My heart has been heavy lately. Recently I learned that a friend of mine had given birth to her baby, only to have to say goodbye just hours later. We were due around the same time and had shared our news with one another before sharing it with most. Knowing that I have had such a hard pregnancy, she always made it a point to check in with me to see how I was doing and to provide me with words of encouragement.
There are no words for something like this. There is no way to describe how heartbreaking it must be to lose a child. I am no stranger to loss and yet, whether I experience it indirectly or directly, my ability to digest it never gets easier. I went to my car that afternoon and sobbed. I drove home, my cheeks sore from wiping the tears away, and curled into my bed and sobbed some more. I have wept for my friend several times since. Knowing her strong sense of faith, I know she will get through this and yet here I sit, struggling with the many emotions this event brought forth inside of me.
This could have easily been me. Throughout my pregnancy, I struggled with feelings of worry. I didn’t want to share the news until I made it “further along”, keeping my eyes and heart set on the “safe zone”. Once I made it into my second trimester, I still struggled to share the news. “What if something happened?” I would say to my husband. In his eyes, sharing the news meant we had more support and prayers being sent forth on behalf of our baby-to-be and our family. In my eyes, it meant possibly having to relive a tragedy over and over with each “I’m sorry” or “Everything happens for a reason.”
Then came my birthday. I had spent the day in bed and at one point got up to use the restroom. My heart stopped when I looked down and saw bright red blood. My husband, daughter and I got in the car and drive to ER. As I sat there, each person I handed my medical card to smiled and wished me a happy birthday. All I could do was pray that indeed it would be. Turned out it was, as an ultrasound and exam confirmed that our littlest was okay.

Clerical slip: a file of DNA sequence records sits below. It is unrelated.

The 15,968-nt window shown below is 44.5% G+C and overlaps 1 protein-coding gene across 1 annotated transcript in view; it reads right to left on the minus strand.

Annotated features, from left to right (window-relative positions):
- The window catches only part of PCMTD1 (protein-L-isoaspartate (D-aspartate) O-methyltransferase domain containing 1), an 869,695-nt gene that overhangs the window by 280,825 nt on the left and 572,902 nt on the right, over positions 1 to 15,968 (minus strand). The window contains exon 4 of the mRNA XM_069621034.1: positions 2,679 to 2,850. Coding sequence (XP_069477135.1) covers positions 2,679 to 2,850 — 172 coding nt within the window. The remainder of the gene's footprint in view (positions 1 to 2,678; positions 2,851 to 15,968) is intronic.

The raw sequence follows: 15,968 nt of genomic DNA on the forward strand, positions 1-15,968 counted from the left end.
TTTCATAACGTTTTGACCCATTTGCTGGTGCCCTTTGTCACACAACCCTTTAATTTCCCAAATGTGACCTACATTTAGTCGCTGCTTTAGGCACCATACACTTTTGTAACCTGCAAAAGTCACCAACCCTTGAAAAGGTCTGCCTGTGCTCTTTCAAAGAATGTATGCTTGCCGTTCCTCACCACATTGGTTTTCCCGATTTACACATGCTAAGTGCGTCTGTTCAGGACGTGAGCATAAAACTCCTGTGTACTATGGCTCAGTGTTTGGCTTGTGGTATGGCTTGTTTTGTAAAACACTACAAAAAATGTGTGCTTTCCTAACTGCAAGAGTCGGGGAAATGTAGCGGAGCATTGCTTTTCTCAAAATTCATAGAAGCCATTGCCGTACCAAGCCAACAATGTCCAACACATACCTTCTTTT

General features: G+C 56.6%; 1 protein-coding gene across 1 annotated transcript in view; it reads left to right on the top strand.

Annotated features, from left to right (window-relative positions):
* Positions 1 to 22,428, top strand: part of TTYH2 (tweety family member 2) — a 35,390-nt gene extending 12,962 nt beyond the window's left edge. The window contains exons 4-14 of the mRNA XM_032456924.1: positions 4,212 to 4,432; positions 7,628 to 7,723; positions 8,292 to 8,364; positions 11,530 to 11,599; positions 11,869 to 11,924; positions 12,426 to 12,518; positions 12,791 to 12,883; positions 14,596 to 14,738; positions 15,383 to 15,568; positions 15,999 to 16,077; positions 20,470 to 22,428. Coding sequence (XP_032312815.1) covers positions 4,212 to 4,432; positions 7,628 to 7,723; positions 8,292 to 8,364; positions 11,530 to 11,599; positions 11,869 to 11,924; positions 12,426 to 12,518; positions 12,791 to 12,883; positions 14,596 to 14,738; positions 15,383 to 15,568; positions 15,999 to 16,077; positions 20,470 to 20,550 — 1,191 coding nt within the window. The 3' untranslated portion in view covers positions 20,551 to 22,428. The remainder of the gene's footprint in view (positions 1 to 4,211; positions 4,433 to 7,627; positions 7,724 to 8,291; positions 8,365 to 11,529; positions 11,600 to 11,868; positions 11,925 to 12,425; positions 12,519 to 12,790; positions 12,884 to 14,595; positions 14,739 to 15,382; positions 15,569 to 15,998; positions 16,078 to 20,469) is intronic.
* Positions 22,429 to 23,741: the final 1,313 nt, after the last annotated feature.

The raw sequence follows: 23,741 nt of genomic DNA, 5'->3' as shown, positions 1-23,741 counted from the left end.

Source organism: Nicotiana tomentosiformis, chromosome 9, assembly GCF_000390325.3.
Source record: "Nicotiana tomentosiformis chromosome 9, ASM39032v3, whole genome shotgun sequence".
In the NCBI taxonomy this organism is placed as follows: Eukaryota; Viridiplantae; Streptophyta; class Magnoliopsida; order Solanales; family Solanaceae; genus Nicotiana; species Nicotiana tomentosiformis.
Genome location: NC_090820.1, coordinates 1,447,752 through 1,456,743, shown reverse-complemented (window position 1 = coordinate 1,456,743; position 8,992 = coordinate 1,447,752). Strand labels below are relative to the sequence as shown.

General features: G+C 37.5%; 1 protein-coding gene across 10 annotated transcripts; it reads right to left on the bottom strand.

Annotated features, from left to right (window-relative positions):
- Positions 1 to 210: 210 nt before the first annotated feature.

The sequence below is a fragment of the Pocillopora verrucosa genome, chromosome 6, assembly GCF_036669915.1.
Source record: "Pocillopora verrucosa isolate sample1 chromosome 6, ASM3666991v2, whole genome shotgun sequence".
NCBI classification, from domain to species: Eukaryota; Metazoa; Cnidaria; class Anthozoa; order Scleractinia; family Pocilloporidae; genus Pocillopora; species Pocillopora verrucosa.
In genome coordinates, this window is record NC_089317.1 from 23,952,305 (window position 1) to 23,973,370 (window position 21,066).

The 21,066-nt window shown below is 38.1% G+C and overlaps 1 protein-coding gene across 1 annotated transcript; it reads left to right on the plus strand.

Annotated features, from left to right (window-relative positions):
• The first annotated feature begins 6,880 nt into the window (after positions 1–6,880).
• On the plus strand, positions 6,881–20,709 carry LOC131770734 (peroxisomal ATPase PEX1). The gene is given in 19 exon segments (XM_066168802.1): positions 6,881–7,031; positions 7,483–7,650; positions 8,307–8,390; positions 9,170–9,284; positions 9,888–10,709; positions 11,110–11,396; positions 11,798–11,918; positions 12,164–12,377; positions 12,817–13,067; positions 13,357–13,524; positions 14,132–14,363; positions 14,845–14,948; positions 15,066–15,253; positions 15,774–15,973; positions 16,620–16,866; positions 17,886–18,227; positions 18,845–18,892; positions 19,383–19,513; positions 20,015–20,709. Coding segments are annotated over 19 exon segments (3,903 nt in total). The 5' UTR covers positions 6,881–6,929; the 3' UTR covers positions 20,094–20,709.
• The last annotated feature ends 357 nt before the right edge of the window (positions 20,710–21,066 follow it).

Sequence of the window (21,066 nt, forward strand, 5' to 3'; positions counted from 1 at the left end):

Throughout these 31 weeks, I have heard and read so many heart-wrenching stories told by mothers who will never get to hold their baby in their arms again. Earlier this week, during a conversation discussing our child birth experiences with a colleague, she mentioned how the fact that our children are even here is a miracle in itself. I pondered on that for awhile. I have talked to my husband several times about this, about the fact that each day our little one is with us, no matter how painful or agonizing pregnancy has been for me, is a blessing.
The fact that this little person has formed in my womb is nothing short of a miracle. And from the moment she was conceived, she has been with me living, growing, breathing and preparing for the day when she no longer has to rest in my womb and instead will rest in my arms. With each kick, wiggle and movement I find comfort. It is a reminder that she is still here with me; it is a reminder that my baby still has a chance and it is a reminder of what a gift it is to be able to be the vessel God has used to help get her here.
And so here I sit, my heart grieving for a friend and at the same time desperately hoping, praying and trusting God that weeks from now, I will hold my own tiny miracle in my arms, I will watch her chest rise and fall and find comfort in the sound of her cry.
In my head I imagine us driving home from the hospital, once a family of three now a family of four. And while I know that it will be an adjustment for all of us, having spent the past 31 weeks falling more deeply in love with our little lady, there is nothing we are looking forward to more.
So for now I am waiting. I am waiting for my miracle.
Featured image by Roberto Carlos Pecino on Flickr